Share this post


Link to post
Share on other sites
[quote user="cornish sam"]Whilst I agree that there is the enticement to stream matches due to the lack of availability of all matches in this country, the cost of subscriptions to M-urgh-doch, etc. It is actually theft. If people accept that and chose to do it then whilst morally iffy it''s their choice and they should accept the consequences. I do however take issue with people saying that this is legal and that there is nothing wrong at all with it.[/quote]What exactly is being stolen Sam, and who are the users supposedly stealing it from???Apparently it''s perfectly acceptable for people in virtually every other country in the world to be able to watch live Premiership football, but if you live in the UK it''s suddenly a problem?Even with a subscription to the usual suspects, you can''t guarantee you can watch your team, in fact across most seasons in the prem, we''ve featured only 5-6 times, compared to the 14-16 times you see the likes of Liverpool or Man City, which is even more unfair when you consider both sets of fans pay the exact same monthly price to watch the games...

Share this post


Link to post
Share on other sites
I find the best way of watching your team''s games is to actually go the matches.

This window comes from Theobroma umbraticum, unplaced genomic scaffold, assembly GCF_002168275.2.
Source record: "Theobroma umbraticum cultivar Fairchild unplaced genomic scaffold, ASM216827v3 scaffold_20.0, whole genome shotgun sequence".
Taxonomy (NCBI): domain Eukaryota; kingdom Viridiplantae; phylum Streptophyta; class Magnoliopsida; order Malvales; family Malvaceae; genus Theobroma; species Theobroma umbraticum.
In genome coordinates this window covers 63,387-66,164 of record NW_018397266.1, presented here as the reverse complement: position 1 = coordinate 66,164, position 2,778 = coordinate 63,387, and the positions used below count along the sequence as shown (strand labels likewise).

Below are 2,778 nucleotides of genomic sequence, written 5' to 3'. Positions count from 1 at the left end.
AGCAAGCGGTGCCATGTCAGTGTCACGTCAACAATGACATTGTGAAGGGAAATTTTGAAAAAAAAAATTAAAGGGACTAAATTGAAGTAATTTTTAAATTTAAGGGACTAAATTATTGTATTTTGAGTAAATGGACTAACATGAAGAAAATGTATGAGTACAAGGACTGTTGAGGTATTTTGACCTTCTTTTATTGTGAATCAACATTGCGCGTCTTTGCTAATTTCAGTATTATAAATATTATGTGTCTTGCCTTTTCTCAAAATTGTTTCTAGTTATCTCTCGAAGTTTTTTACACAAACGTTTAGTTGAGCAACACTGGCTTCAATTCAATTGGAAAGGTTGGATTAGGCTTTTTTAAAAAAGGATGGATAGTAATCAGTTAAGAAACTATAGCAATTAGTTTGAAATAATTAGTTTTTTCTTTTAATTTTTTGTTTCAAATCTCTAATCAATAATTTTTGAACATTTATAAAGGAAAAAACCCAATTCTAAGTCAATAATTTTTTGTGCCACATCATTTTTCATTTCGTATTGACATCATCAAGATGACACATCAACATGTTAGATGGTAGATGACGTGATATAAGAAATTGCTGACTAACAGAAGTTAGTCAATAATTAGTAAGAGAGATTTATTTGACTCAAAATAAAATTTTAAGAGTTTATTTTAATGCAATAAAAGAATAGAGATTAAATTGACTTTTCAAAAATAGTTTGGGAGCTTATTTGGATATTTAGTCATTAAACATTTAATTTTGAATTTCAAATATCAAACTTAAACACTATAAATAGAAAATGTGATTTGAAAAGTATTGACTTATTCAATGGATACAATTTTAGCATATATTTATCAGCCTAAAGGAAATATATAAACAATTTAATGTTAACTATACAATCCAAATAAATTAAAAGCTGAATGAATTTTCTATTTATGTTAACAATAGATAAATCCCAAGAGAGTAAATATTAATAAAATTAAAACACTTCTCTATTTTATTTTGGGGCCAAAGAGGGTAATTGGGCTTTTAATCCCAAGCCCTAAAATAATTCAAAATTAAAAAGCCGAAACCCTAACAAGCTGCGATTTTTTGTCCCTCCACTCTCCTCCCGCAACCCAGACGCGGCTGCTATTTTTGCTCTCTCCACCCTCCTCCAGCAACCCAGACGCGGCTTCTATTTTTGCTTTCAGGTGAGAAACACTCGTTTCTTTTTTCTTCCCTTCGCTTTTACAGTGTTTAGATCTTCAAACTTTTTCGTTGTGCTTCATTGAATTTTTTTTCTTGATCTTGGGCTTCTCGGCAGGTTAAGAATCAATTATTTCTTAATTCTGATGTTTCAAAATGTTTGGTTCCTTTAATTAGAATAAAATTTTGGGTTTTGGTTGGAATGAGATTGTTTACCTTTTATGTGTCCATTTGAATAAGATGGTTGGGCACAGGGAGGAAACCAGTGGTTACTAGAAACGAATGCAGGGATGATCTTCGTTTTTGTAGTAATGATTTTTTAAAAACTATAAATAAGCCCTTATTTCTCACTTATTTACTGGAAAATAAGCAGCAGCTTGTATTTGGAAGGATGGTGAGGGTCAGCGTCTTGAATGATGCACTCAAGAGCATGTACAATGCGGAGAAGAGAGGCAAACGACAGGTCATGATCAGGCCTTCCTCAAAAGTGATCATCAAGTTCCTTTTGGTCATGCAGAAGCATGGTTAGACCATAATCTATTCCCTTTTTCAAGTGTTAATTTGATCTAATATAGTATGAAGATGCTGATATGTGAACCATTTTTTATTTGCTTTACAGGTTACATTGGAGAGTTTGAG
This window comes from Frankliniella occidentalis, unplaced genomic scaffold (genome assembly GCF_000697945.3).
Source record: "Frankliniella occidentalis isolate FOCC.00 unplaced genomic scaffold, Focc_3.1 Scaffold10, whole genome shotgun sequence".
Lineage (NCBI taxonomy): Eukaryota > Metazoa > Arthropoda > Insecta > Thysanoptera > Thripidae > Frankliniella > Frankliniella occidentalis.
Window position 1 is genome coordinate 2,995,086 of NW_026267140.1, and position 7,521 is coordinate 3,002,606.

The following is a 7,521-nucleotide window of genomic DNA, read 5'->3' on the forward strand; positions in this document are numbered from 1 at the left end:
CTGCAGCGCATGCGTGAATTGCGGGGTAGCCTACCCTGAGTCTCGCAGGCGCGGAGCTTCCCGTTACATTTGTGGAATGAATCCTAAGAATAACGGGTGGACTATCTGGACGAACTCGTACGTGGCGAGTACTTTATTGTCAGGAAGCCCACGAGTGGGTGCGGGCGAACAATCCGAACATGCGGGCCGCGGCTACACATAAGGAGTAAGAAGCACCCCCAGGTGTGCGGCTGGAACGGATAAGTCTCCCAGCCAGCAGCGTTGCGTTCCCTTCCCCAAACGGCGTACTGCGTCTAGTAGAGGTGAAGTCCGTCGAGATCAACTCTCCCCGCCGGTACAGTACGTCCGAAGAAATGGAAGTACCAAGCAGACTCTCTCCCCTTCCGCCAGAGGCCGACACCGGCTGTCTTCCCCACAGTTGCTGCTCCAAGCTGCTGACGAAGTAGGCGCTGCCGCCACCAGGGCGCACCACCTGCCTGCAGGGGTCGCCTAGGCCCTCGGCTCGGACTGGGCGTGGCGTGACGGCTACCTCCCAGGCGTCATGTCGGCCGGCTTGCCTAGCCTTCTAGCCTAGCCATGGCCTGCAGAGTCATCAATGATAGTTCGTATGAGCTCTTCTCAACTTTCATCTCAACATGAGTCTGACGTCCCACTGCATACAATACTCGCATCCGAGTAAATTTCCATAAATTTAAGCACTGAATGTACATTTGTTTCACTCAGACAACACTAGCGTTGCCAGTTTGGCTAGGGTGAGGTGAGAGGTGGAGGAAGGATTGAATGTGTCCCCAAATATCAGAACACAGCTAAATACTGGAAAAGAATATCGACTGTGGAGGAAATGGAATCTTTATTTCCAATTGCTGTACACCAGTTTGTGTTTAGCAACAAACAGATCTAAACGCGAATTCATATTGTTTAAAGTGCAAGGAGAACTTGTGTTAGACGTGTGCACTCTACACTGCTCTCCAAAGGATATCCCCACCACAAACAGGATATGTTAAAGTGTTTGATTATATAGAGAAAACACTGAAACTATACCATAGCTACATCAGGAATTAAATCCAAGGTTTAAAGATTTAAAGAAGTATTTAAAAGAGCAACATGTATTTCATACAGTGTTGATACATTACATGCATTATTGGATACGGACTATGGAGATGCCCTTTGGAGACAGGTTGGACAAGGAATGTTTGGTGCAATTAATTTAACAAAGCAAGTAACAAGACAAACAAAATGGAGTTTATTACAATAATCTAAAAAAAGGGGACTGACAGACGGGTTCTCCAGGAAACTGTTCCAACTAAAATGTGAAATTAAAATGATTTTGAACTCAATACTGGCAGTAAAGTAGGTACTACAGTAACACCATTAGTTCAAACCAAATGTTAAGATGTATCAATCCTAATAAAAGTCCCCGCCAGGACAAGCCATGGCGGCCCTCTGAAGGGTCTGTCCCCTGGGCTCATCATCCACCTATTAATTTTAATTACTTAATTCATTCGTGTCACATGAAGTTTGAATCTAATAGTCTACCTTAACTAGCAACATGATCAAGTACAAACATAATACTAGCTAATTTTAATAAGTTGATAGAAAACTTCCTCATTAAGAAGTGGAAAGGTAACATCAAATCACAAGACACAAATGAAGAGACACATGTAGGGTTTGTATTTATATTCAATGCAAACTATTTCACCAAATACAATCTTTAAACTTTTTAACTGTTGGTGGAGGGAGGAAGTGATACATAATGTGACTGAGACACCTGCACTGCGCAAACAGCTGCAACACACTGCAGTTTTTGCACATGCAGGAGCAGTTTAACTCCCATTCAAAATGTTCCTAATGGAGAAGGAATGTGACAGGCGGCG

Fans shouldn''t have everything handed to them on a plate when it comes to broadcasting matches. If this was the case I expect crowds would fall.

Share this post


Link to post
Share on other sites
Well Indy, Intellectual Property is the article being stolen. Streaming a football match is no different to downloading a film, an album or a piece of software. Yes it is more transient, but that doesn''t reduce the value of it. As to who it is being stolen from, it''s being stolen from the rights holders.

I fully agree that if people around the world can watch every match we should be able to as well, however, the law in this land dictates that we can''t watch any matches that kick off at 3pm on a saturday. One might argue this is an outdated law, but it is a law none the less. I also like the NFL model of a media blackout within a certain distance of the match if it isn''t sold out, but that is difficult to work in this country. My personal preference would be for people to be able to subscribe to their club and be able to stream all of their matches, however, the challenge to that is that it would start to undermine collective bargaining that means all teams in the PL have (in theory) an even split of the TV money, it would give more weight to the big teams trying to sell their rights themselves like Barca and Real Madrid.